Before retiring this past fall, when Jane McCarthy, RN, BS, told people to wash their hands, they listened. As an infection prevention (IP) specialist at South County Hospital, Jane would make her rounds throughout the hospital to inspect employee hand washing, one of the most effective ways to prevent harmful germs from spreading. She observed how well staff washed their hands during their daily routines and recorded her findings. As infection prevention specialist, her job was to monitor trends in infection prevention and identify where hand washing and other infection prevention practices can improve.
What prompted the healthcare industry to become more rigorous toward infection prevention?
Infection prevention became much more serious in health care back in the early 1980s when Ryan White, a 13 year-old boy from Indiana, was diagnosed with AIDS after receiving a blood transfusion. At that time there were little or no precautions – gloves, gowns, masks, etc. – to help prevent the spread of infectious diseases. That was when we saw the introduction of PPE [Personal Protective Equipment] on inpatient units. The Centers for Disease Control implemented the use of disposable gloves, gowns, and face masks to protect patients and visitors from the spread of infection when under care in an isolation room.
How has infection prevention evolved?
This has been part of an era of ushering in modern sanitizers (Purel, Symmetry) and broad spectrum hand soap. Believe it or not, not all soaps remove organisms that grow on your hands. There is a specific type of soap employed in clinical settings.
Has infection prevention with anti-bacterial sanitizers and soaps gone too far?
There is no such thing as washing your hands too much. Too often, people go to walk-ins or their doctor’s office with colds or viruses and want immediate relief and beg for antibiotics to suppress the symptoms. With the overuse of antibiotics, there is now more resistance of organisms with no new antibiotics being created to combat them.
What are some common mistakes people make in their hand washing habits?
Everyone should be diligent about washing their hands, whether entering or exiting a hospital room, or at home, work and school. Washing your hands is an easy thing to do that significantly reduces the spread of infection.
When washing hands with a non-antimicrobial or antimicrobial soap:
- Wet hands first with warm water
- Apply the recommended amount of product to use and rub hands together vigorously for at least 15 seconds, covering all surfaces of the hands and fingers.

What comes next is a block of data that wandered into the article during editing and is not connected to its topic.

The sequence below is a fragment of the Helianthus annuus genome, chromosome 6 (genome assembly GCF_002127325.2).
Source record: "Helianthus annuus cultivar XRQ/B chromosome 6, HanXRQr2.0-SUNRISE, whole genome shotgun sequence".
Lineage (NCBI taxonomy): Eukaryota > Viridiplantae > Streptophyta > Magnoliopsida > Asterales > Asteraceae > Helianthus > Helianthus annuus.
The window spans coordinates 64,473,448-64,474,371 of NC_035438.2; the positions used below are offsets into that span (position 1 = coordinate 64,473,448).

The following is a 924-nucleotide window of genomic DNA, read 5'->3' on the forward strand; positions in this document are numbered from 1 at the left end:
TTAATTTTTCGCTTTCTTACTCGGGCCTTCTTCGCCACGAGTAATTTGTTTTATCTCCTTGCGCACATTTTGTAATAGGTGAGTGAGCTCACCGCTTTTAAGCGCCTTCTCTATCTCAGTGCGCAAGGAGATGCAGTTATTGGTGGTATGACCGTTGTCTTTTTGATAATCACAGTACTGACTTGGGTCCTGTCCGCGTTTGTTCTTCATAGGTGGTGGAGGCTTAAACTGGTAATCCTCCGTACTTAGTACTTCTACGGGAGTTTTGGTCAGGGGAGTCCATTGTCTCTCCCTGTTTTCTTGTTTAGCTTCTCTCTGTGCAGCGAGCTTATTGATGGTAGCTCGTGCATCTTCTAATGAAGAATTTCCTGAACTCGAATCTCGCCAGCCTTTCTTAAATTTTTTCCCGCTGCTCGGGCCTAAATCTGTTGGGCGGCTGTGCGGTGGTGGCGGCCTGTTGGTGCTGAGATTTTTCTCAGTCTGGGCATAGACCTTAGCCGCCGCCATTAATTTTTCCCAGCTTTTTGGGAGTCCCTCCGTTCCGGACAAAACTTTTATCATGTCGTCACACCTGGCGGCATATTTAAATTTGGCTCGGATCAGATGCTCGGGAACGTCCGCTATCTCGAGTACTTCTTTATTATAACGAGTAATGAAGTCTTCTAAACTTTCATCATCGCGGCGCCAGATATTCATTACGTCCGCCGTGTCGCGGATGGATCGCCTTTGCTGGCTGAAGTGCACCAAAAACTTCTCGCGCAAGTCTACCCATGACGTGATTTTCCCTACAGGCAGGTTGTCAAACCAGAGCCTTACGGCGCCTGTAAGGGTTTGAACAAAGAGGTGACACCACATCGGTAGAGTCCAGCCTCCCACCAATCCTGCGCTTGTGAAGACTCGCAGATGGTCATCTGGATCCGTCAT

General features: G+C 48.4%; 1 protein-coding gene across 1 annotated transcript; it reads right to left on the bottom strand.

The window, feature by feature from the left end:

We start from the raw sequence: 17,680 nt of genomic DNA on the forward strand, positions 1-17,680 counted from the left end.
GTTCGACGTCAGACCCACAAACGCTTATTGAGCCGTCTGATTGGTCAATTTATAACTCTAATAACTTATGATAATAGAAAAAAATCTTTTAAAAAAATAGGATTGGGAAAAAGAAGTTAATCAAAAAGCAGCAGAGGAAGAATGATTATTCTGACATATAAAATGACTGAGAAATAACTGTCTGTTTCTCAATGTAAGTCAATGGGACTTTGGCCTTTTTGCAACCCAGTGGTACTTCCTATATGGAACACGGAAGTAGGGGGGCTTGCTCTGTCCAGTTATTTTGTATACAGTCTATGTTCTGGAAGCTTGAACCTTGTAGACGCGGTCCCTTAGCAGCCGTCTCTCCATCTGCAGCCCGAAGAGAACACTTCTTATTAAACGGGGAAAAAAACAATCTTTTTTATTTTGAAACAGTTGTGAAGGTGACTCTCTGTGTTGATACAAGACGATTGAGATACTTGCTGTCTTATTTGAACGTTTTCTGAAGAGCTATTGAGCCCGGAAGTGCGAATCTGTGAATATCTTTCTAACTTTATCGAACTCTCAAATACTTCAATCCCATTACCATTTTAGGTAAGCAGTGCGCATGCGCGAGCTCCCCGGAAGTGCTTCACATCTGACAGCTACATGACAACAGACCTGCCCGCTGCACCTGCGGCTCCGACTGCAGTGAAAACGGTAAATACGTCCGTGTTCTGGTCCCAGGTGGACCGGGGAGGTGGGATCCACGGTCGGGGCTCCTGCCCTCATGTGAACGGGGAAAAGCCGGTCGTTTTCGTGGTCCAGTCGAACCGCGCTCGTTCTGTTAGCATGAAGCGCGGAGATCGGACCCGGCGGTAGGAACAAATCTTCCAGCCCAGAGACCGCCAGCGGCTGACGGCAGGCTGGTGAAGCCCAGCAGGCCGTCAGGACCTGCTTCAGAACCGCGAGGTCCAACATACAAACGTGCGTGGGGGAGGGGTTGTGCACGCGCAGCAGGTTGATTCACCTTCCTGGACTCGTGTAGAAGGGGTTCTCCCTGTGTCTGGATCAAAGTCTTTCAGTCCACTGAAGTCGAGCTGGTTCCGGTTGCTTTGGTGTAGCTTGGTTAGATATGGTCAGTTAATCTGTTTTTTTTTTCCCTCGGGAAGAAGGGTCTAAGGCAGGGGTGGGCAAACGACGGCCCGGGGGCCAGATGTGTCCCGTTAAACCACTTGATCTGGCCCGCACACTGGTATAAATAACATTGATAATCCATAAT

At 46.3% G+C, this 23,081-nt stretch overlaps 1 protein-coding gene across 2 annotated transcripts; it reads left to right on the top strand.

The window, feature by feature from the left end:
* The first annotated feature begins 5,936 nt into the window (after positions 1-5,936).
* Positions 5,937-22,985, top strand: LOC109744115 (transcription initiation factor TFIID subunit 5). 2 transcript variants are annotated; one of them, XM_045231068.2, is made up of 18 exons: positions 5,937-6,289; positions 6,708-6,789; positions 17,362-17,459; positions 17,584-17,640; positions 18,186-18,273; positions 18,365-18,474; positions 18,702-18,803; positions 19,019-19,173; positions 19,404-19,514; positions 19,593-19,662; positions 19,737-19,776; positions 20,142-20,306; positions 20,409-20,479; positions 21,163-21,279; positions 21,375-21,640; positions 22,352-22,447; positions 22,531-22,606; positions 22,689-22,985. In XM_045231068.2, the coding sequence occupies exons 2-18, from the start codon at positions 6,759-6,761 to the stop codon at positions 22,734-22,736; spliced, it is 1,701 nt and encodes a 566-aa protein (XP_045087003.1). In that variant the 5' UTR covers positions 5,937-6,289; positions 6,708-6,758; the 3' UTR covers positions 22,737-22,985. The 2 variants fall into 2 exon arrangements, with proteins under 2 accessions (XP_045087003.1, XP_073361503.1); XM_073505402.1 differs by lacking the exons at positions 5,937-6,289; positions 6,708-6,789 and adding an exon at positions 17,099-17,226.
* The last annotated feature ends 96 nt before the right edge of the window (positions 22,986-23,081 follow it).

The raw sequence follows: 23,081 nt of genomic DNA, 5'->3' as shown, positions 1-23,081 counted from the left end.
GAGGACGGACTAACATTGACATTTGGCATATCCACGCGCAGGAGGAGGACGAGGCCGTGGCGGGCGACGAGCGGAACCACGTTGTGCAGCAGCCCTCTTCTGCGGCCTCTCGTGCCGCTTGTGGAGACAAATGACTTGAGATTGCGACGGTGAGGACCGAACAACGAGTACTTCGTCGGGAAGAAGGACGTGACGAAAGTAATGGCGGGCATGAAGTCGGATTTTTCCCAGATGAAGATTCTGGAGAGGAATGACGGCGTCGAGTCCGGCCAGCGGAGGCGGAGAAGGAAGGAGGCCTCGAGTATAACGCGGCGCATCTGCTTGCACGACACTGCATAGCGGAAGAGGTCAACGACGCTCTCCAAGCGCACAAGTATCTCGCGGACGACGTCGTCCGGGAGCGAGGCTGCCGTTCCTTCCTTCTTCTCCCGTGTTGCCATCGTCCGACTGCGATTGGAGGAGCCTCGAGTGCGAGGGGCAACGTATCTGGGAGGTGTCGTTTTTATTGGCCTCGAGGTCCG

- Rinse hands with warm water and dry thoroughly with a paper towel.
- Use towel to turn off faucet.
When decontaminating hands with a waterless antiseptic agent such as an alcohol-based hand rub:
- Apply product to palm of one-hand and rub hands together, covering all surfaces of hands and fingers rubbing until hands are dry.
- Follow the manufacturer’s recommendations on the volume of product to use. If an adequate volume of an alcohol-based hand scrub us used, it should take 15 to 20 seconds for hands to dry.
Is the spread of germs more of a concern during the holidays?
The holiday season and winter are very sensitive times hygiene-wise to visit loved ones at the hospital. If you are sick, consider staying away from hospitalized or ill loved ones to protect them. If you must visit and are sneezing or coughing, it’s important to wear a provided face mask and wash hands frequently with soap and warm water or use hand sanitizer provided at various points throughout the hospital.
Is infection prevention becoming somewhat of a sub-specialty within the healthcare industry?
People think infection prevention sounds boring, but that is far from the truth because it is always changing. IP is a collaborative field that provides nurses the opportunity to focus on just patients and helping people. It doesn’t have that competitive feel among hospitals like general or service line specific nursing. I hope more nurses entering the field choose to make infection protection a priority.
For more information on infection prevention and control at South County Hospital, visit www.southcountyhealth.org or call 401-788-1658.